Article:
The local paper problem

Someone told me once that it might be a bad idea as a communications professional to talk bad about the primary newspaper in the state. I apparently didn’t listen. It is not fair of me however to put them down constantly without a full explanation of why.

This has nothing to do with pay walls online as a lot of people want to highlight. It is all about the content, which in case you have not read a paper in a while, makes up about 90% of what is in a paper. I will explain why this is the problem, but first, a history lesson.

See not too long ago newspapers were the primary way we received information about both local issues and national. Papers would take all the information from the previous day, mostly in the form of newswires like the Associated Press, mix in a few local stories and send it to you. That worked great.

This model began to get a little shaky in the 90’s with the rise and adoption of 24 hour news stations on television. The primary problem with tv news however was that while great for breaking news, you had to wait to hear about topical news that interest you. Papers survived on allowing you to directly get the information you want. Once a day at least.

Internet presented the next big hit to newspapers. This transition was slow at first. The combination of slow support from the news media and limited adoption of broadband internet gave newspapers some time to adjust and get in front of the curve. Most big papers with a little extra resource did. They began leading the way in pushing out news. As broadband adoption rose in the late 2000’s so did the consumption of news online. It became easier to go online and have instant access to what is happening around the world. This was the pull phase, readers went and pulled information from the sources.

Then the 800 lbs. gorilla walked into the room. News sources started pushing information both actively and passively. I get breaking news on email, my phone and socially. Even more critical is that news sources have made it simple to share stories so now I am 75% more likely to read a story that a friend shares.

I said this was not about pay walls, and it is not. These news sources however are freely available and easily accessed. Most of the national news feeds can be found in some form or another online, which brings me back to content. Some local papers panicked when online adoption started to rise. They made a critical business decision to save resources by tapping into more feed stories and hiring fewer reporters for original content. The problem with local papers is not the reporters. I know plenty; most of them are overworked and are given less and less space to show their quality talent.

As local papers began to push out more articles from feeds they began to dig their own grave. I as a consumer am already receiving my national news both by push and pull methods. Most Americans are in the same boat. I start finding less and less information that I want to read in a news paper because it is a feed dump from the day before, most of which I have already read. The stories I care most about, which are the local ones I do not receive from my national news, have be shrunk into paragraphs or ran once a week because of fewer reporters.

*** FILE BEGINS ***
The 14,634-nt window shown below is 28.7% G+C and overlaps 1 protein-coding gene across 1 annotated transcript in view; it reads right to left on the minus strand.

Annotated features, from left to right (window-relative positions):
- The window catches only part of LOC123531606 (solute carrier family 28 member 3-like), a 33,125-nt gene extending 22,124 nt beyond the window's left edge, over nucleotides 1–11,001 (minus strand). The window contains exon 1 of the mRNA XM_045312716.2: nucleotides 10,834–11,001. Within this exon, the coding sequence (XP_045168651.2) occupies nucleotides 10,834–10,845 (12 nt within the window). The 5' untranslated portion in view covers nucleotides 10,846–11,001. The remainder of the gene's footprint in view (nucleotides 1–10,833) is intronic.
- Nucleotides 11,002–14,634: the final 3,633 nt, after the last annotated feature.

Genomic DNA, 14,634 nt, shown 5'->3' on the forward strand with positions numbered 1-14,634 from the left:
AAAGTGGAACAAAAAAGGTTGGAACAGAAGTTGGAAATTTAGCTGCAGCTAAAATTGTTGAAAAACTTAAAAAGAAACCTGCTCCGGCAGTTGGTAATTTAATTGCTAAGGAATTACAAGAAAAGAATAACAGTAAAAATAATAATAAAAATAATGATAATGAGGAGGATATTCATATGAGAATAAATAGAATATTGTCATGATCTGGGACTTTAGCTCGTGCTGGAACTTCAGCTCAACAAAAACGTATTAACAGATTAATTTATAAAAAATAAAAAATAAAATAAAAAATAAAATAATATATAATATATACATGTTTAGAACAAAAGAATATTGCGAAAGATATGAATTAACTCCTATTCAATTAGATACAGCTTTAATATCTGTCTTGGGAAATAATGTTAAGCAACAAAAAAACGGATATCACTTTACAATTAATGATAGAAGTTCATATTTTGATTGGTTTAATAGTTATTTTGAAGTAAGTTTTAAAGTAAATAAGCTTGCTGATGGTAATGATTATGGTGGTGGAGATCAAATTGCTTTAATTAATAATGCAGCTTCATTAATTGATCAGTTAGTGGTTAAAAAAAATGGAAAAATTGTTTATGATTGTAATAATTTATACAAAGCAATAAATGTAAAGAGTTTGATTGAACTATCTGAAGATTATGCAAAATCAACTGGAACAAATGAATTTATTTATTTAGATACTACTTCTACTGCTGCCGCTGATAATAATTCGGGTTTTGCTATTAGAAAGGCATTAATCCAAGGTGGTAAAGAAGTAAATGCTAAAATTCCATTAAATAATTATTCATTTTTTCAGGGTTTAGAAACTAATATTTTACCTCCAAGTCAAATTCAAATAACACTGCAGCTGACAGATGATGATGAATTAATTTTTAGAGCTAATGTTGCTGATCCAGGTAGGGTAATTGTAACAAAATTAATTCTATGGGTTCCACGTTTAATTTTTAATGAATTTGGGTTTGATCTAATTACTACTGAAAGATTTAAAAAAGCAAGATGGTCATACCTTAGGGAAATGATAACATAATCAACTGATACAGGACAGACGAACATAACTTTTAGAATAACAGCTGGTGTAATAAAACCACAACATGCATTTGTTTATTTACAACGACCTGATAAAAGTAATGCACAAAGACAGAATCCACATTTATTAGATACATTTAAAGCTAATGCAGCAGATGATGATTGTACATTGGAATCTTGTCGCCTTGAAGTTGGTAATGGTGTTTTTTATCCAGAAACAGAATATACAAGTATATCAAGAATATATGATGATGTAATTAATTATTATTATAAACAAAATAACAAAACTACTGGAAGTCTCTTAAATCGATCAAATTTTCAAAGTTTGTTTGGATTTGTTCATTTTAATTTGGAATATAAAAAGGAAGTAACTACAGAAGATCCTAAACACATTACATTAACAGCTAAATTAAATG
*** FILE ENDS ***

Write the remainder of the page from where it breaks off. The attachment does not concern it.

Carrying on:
See, local newspapers cannot compete with regurgitation of national news. They must look at focusing on local stories and impacts. The day of a catch all local paper is dead and the start of specialization has begun. Papers can no longer focus a once a daily or weekly paper on news items, rather they must move more toward editorials and impact stories.

A clear example of how this works is Arkansas Business. Full disclosure: I have a lot of respect for them; many of their employees have become friends. I advertise and pitch them stories because they do it right. They save (for the most part) breaking news updates for the web. Even then they try to add commentary about how it impacts us locally. They focus the print edition on telling stories about businesses locally and the impacts they are making in the community. This move to a story telling approach is what made them successful in a changing news climate.

Local/state papers in order to survive must shift to this story telling approach. Yes ADG has publications that do this like Sync, but they fail to embrace the concept with their core (and rapidly dwindling) audience. Give people stories they care about and they will start to care about you again. That is how to fix the local paper and people will even pay for it.

As always everything I say is up for debate. I appreciate feedback, just be willing to defend it.

Posted in Communication Tagged with:

Subscribe to Blog via Email

Enter your email address to subscribe to this blog and receive notifications of new posts by email.